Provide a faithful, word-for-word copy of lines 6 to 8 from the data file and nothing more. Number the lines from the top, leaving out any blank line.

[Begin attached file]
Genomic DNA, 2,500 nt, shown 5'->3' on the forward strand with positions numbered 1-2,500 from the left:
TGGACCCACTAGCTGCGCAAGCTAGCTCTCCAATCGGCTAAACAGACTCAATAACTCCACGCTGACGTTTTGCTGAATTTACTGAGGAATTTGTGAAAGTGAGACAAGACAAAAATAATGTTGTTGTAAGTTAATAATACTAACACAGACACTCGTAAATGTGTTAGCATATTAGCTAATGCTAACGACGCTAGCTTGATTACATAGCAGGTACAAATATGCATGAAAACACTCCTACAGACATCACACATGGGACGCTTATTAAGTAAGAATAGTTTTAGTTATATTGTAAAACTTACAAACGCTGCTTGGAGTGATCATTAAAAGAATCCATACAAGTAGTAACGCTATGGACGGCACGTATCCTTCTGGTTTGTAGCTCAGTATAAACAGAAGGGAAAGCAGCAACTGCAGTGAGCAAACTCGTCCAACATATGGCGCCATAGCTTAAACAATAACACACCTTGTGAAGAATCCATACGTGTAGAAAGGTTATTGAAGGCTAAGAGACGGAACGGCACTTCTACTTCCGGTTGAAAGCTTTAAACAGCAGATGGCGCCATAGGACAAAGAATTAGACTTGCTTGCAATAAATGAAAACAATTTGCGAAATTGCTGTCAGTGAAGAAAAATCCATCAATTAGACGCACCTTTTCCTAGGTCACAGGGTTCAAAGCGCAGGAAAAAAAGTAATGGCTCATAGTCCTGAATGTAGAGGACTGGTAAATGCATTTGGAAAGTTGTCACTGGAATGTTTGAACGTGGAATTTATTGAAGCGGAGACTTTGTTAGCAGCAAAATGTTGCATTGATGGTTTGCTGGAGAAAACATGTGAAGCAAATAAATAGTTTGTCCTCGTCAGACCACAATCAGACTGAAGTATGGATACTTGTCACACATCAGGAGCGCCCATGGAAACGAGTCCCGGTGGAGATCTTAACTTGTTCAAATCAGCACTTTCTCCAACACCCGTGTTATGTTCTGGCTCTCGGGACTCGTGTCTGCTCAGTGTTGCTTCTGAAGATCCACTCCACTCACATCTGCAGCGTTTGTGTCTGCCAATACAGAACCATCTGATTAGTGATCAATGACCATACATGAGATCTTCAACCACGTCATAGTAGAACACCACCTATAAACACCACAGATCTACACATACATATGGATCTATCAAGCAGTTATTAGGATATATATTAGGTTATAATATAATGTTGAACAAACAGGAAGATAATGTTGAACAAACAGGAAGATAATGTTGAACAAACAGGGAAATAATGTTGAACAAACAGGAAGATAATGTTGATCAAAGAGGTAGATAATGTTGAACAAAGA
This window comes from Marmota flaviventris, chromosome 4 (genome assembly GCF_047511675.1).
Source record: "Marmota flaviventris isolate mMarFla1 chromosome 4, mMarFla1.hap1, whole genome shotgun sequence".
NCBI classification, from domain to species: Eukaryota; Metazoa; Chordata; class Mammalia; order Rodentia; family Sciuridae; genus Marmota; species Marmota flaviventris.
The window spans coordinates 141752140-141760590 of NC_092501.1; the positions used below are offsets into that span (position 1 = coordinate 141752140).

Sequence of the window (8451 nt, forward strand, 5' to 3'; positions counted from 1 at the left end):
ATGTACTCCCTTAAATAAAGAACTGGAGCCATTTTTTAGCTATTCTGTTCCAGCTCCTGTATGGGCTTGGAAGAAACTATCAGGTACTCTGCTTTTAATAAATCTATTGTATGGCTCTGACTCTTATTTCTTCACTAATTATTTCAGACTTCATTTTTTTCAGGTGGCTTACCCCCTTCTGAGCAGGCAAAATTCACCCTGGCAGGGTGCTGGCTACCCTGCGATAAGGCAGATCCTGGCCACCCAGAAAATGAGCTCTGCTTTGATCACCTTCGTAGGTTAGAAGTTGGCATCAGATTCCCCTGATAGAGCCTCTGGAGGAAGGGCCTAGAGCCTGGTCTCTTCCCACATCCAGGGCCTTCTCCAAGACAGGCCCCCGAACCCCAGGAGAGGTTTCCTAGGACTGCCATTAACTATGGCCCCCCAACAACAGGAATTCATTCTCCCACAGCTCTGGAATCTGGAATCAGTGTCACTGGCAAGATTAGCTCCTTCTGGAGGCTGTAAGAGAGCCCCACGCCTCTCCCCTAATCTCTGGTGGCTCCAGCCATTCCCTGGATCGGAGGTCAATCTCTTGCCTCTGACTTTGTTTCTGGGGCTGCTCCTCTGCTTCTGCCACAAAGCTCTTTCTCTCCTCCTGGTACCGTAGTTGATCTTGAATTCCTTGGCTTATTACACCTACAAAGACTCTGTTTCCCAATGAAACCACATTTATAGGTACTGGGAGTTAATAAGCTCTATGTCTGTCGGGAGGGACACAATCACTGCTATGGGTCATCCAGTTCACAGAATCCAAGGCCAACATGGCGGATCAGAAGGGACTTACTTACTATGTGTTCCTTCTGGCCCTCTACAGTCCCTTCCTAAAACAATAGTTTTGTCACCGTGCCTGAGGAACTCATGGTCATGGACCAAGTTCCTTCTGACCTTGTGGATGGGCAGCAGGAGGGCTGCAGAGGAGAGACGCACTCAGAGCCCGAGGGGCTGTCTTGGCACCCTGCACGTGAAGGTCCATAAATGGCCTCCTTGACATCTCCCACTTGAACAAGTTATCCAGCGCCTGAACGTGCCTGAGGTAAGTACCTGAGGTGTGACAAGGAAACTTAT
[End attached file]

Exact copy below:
The window spans coordinates 141752140-141760590 of NC_092501.1; the positions used below are offsets into that span (position 1 = coordinate 141752140).

Sequence of the window (8451 nt, forward strand, 5' to 3'; positions counted from 1 at the left end):
ATGTACTCCCTTAAATAAAGAACTGGAGCCATTTTTTAGCTATTCTGTTCCAGCTCCTGTATGGGCTTGGAAGAAACTATCAGGTACTCTGCTTTTAATAAATCTATTGTATGGCTCTGACTCTTATTTCTTCACTAATTATTTCAGACTTCATTTTTTTCAGGTGGCTTACCCCCTTCTGAGCAGGCAAAATTCACCCTGGCAGGGTGCTGGCTACCCTGCGATAAGGCAGATCCTGGCCACCCAGAAAATGAGCTCTGCTTTGATCACCTTCGTAGGTTAGAAGTTGGCATCAGATTCCCCTGATAGAGCCTCTGGAGGAAGGGCCTAGAGCCTGGTCTCTTCCCACATCCAGGGCCTTCTCCAAGACAGGCCCCCGAACCCCAGGAGAGGTTTCCTAGGACTGCCATTAACTATGGCCCCCCAACAACAGGAATTCATTCTCCCACAGCTCTGGAATCTGGAATCAGTGTCACTGGCAAGATTAGCTCCTTCTGGAGGCTGTAAGAGAGCCCCACGCCTCTCCCCTAATCTCTGGTGGCTCCAGCCATTCCCTGGATCGGAGGTCAATCTCTTGCCTCTGACTTTGTTTCTGGGGCTGCTCCTCTGCTTCTGCCACAAAGCTCTTTCTCTCCTCCTGGTACCGTAGTTGATCTTGAATTCCTTGGCTTATTACACCTACAAAGACTCTGTTTCCCAATGAAACCACATTTATAGGTACTGGGAGTTAATAAGCTCTATGTCTGTCGGGAGGGACACAATCACTGCTATGGGTCATCCAGTTCACAGAATCCAAGGCCAACATGGCGGATCAGAAGGGACTTACTTACTATGTGTTCCTTCTGGCCCTCTACAGTCCCTTCCTAAAACAATAGTTTTGTCACCGTGCCTGAGGAACTCATGGTCATGGACCAAGTTCCTTCTGACCTTGTGGATGGGCAGCAGGAGGGCTGCAGAGGAGAGACGCACTCAGAGCCCGAGGGGCTGTCTTGGCACCCTGCACGTGAAGGTCCATAAATGGCCTCCTTGACATCTCCCACTTGAACAAGTTATCCAGCGCCTGAACGTGCCTGAGGTAAGTACCTGAGGTGTGACAAGGAAACTTAT